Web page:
Sometimes, what we order online is not what we receive.
In a clip viewed over 1.4 million times, a woman says she joined TikTok to share how she ordered a Dolce & Gabbana ashtray from Saks Fifth Avenue, which retails for $275, and instead received something quite fishy.
When she opened her order, a branded, black Dolce & Gabbana box, she found a can of tuna.
“When I opened it … this is what I found,” she tells viewers, pulling out the can. “A can of albacore tuna. And like it’s kind of hard to see but there’s a ring in the foam like it’s been there and you can definitely see it in the lid … This is the most f****** expensive can of tuna I’ve ever bought.”
In a statement to TODAY, Saks said the error was part of an online shopping fraud trend involving returns and confirmed that the order had been replaced.
“We take our customer experience very seriously. Across the retail industry, there has been an increase in online fraud, particularly related to returns,” a Saks representative told TODAY. “Luxury continues to be a target given its high price points, and as such, we have implemented more rigorous steps in our return process, including additional reviews and stronger authentication. Our highly automated fulfillment centers manage millions of shipments every year, but it is not acceptable for even a small number of our customers to have this experience.”
Viewers were dumbfounded at the shopper’s discovery, with many sharing tales of incorrect online orders.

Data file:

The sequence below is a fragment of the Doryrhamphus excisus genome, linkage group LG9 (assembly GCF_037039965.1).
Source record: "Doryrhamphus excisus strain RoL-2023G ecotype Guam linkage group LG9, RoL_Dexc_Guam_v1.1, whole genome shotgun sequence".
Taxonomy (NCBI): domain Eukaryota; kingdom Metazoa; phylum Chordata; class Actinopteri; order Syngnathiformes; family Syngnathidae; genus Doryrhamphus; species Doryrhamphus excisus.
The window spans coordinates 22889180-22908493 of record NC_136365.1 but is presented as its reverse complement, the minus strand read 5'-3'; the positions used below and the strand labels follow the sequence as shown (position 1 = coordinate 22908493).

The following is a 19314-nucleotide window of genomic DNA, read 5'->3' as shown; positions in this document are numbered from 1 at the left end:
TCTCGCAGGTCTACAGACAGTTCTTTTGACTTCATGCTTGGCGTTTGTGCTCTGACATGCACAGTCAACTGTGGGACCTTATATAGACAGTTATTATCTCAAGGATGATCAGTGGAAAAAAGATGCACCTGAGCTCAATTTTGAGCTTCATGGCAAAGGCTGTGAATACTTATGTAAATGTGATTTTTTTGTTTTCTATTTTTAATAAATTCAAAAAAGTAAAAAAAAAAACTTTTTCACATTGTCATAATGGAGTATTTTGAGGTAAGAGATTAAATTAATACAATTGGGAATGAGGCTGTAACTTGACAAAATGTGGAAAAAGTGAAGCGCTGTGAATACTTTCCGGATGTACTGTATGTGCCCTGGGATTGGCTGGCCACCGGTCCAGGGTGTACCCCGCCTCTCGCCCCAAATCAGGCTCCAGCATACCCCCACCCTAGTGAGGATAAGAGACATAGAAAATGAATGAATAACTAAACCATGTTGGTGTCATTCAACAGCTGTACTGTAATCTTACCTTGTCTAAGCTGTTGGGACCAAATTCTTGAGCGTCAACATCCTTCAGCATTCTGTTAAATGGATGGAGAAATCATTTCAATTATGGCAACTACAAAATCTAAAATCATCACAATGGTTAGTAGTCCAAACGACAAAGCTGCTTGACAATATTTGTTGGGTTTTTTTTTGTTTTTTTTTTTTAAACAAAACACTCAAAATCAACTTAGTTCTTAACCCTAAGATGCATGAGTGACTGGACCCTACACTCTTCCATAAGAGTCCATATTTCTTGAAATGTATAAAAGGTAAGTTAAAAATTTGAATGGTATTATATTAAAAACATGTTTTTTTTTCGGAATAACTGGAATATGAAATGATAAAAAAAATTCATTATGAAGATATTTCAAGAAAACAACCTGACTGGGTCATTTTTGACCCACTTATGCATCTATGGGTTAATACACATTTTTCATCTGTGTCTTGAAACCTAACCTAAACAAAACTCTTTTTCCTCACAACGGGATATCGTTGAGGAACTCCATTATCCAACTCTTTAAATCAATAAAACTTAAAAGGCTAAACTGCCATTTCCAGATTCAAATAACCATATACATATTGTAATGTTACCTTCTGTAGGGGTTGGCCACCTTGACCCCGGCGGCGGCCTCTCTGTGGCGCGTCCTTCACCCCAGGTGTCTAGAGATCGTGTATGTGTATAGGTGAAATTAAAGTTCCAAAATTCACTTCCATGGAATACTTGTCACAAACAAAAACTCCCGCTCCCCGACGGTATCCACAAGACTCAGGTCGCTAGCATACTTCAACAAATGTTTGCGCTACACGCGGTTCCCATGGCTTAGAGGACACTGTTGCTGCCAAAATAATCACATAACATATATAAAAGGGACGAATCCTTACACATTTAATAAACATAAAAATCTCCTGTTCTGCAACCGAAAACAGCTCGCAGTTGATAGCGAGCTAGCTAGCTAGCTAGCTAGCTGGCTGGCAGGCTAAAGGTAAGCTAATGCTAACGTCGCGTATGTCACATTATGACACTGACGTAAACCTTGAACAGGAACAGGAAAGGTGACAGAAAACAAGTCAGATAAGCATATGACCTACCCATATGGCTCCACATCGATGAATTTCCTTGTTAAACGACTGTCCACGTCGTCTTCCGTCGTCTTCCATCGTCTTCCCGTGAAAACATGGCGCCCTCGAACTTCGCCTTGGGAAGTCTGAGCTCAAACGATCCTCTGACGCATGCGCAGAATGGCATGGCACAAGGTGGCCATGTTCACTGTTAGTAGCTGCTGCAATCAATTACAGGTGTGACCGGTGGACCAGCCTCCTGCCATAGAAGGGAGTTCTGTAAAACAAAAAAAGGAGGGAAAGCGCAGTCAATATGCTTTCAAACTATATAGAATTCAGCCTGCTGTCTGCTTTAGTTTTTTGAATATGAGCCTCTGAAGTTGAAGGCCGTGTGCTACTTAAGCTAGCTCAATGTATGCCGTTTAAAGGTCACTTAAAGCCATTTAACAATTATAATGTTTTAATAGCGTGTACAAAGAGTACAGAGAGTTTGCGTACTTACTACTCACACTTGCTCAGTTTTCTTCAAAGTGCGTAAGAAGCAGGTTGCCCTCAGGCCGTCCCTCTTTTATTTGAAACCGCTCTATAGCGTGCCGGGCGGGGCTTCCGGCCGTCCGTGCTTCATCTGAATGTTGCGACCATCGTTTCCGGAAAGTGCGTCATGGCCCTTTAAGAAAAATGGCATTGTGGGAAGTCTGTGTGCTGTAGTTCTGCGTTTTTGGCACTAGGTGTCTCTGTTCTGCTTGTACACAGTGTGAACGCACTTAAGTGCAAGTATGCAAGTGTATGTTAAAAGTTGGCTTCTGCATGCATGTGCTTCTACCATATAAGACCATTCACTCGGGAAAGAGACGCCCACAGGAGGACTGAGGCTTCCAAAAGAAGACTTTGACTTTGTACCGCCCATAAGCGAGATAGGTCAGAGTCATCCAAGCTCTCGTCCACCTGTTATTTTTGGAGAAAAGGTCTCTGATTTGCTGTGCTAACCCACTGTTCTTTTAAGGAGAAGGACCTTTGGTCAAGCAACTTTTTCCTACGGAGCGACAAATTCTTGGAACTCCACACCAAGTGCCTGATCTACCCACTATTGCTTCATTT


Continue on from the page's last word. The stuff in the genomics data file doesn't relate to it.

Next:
“This happened to me,” one viewer wrote. “Ordered Loewe sneakers from Saks and got a random jacket. Not quite tuna fish LOL. Customer service was great.”
“This is the third video I’ve seen this week of an insane customer experience at Saks,” another pointed out. “What on earth is going on?”
A survey by Appriss Retail and the National Retail Federation estimated that 13.7% of returns, or $101 billion worth, were a scam in 2023. Customers returned stolen items or “junk” — like in the TikToker’s case, a can of tuna — instead of their orders or claimed to have never received the order (but did).
“In cases where fraud is on the rise, like this year, what we’ve seen in the data, retailers are forced to, at minimum, change their policies slightly to accommodate for that potential fraud and abuse,” said Michael Osborne, CEO of Appriss Retail, per CNBC. “It does increase their costs and essentially erodes their margin.”
Saks Fifth Avenue did not immediately respond to Entrepreneur‘s request for comment.